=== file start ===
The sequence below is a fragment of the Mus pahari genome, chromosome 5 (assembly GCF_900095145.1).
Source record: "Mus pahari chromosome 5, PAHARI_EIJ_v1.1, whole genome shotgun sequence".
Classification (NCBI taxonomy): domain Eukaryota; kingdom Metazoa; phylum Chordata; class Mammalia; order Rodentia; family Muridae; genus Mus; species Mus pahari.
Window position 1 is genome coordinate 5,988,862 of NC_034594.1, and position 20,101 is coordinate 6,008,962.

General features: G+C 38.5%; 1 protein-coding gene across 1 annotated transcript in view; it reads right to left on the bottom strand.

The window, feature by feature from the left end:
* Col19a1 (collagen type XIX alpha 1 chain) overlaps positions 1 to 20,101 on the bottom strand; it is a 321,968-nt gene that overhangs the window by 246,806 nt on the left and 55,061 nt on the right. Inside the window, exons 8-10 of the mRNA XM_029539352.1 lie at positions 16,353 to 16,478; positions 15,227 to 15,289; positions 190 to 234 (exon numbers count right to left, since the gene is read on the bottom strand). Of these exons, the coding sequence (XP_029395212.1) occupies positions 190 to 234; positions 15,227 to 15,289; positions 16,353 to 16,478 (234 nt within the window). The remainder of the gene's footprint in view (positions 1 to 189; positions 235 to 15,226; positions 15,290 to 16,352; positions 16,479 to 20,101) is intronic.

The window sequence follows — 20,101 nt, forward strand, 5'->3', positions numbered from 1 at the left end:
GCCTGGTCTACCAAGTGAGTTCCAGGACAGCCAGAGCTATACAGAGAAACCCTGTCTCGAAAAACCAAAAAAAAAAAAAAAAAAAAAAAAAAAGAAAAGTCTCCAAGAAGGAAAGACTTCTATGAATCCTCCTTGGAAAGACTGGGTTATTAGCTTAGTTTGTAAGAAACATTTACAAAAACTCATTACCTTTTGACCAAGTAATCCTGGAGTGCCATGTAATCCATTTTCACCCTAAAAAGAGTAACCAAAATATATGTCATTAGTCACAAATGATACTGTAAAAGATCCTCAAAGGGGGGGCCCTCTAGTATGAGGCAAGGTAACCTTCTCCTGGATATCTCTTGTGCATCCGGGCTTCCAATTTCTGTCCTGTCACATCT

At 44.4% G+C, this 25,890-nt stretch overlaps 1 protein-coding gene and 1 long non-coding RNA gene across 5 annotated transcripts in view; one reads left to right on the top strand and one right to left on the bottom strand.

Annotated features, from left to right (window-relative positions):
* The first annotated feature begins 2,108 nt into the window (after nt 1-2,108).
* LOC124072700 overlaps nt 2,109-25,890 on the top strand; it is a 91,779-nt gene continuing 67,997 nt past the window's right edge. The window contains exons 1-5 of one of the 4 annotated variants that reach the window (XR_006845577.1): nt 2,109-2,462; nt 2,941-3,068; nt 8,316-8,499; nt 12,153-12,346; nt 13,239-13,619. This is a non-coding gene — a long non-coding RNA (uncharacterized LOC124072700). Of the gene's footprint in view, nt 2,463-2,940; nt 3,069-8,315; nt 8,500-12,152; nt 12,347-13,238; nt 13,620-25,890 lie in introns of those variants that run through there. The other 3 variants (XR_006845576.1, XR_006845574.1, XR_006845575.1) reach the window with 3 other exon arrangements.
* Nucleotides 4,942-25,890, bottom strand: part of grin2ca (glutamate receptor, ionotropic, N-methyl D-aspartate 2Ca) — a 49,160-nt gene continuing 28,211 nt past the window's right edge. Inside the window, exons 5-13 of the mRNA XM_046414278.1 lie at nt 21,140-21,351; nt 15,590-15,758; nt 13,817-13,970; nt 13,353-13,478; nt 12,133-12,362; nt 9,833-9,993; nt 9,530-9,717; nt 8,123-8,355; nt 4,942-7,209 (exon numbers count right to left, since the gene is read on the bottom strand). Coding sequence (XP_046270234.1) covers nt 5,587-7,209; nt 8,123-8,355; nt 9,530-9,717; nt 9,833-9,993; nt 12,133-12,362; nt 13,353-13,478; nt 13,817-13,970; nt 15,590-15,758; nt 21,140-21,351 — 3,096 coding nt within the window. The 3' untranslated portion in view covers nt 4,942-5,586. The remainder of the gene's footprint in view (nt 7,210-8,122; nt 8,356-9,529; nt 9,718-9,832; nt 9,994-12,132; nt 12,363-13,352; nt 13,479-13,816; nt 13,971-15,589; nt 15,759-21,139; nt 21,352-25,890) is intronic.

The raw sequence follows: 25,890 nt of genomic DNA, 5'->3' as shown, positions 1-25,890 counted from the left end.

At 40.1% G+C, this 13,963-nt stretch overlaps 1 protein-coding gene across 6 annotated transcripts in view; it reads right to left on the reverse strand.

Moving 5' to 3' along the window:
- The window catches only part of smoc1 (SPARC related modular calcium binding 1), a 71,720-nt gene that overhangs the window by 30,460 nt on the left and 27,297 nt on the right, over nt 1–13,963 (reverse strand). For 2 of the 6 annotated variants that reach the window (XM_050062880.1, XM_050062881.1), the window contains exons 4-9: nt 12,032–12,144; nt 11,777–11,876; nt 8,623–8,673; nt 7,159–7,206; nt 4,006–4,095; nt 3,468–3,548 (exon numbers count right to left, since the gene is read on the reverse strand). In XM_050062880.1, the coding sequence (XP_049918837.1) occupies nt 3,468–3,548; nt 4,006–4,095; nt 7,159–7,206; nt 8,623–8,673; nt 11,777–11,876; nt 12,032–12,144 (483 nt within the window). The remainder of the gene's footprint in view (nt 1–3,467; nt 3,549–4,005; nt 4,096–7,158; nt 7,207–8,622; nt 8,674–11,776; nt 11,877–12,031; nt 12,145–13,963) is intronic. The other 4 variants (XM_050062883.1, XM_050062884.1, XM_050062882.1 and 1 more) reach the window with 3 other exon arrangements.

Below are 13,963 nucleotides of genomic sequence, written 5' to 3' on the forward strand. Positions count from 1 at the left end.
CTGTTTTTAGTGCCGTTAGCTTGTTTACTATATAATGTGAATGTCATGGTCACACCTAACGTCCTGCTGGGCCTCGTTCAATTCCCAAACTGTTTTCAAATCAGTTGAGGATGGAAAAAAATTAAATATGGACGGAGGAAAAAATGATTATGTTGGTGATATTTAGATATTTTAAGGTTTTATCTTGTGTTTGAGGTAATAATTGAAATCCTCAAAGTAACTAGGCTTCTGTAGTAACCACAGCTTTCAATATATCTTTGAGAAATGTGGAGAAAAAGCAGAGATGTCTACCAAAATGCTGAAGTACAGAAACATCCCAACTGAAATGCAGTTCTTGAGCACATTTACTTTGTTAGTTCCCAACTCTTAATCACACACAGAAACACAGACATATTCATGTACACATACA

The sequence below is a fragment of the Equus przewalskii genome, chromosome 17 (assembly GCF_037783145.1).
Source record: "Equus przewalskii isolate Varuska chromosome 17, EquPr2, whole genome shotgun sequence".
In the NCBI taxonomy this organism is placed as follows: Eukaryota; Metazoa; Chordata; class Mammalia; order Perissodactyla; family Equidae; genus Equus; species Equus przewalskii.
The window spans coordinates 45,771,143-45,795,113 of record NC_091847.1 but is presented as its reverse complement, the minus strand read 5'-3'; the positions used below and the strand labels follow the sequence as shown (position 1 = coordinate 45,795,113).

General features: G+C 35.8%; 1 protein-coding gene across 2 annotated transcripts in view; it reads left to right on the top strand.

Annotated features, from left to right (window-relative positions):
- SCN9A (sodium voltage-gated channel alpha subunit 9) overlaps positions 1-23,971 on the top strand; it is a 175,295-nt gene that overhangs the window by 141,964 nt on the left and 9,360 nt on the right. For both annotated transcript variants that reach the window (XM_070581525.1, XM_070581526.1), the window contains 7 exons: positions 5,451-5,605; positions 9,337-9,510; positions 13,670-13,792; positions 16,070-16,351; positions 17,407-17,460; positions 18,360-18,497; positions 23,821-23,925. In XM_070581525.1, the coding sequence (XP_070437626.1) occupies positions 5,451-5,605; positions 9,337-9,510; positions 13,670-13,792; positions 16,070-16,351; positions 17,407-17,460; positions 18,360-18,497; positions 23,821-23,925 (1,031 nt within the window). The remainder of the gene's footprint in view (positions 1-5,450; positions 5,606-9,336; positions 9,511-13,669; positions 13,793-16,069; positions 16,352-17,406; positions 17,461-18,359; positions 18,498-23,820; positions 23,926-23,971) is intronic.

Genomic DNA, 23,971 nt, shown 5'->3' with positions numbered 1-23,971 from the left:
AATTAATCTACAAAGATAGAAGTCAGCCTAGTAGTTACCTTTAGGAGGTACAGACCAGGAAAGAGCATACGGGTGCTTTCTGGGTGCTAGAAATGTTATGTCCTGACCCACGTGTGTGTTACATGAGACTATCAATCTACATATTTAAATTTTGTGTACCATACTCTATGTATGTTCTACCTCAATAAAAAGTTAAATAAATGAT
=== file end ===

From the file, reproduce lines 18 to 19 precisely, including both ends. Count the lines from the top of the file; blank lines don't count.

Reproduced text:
- The window catches only part of smoc1 (SPARC related modular calcium binding 1), a 71,720-nt gene that overhangs the window by 30,460 nt on the left and 27,297 nt on the right, over nt 1–13,963 (reverse strand). For 2 of the 6 annotated variants that reach the window (XM_050062880.1, XM_050062881.1), the window contains exons 4-9: nt 12,032–12,144; nt 11,777–11,876; nt 8,623–8,673; nt 7,159–7,206; nt 4,006–4,095; nt 3,468–3,548 (exon numbers count right to left, since the gene is read on the reverse strand). In XM_050062880.1, the coding sequence (XP_049918837.1) occupies nt 3,468–3,548; nt 4,006–4,095; nt 7,159–7,206; nt 8,623–8,673; nt 11,777–11,876; nt 12,032–12,144 (483 nt within the window). The remainder of the gene's footprint in view (nt 1–3,467; nt 3,549–4,005; nt 4,096–7,158; nt 7,207–8,622; nt 8,674–11,776; nt 11,877–12,031; nt 12,145–13,963) is intronic. The other 4 variants (XM_050062883.1, XM_050062884.1, XM_050062882.1 and 1 more) reach the window with 3 other exon arrangements.

Below are 13,963 nucleotides of genomic sequence, written 5' to 3' on the forward strand. Positions count from 1 at the left end.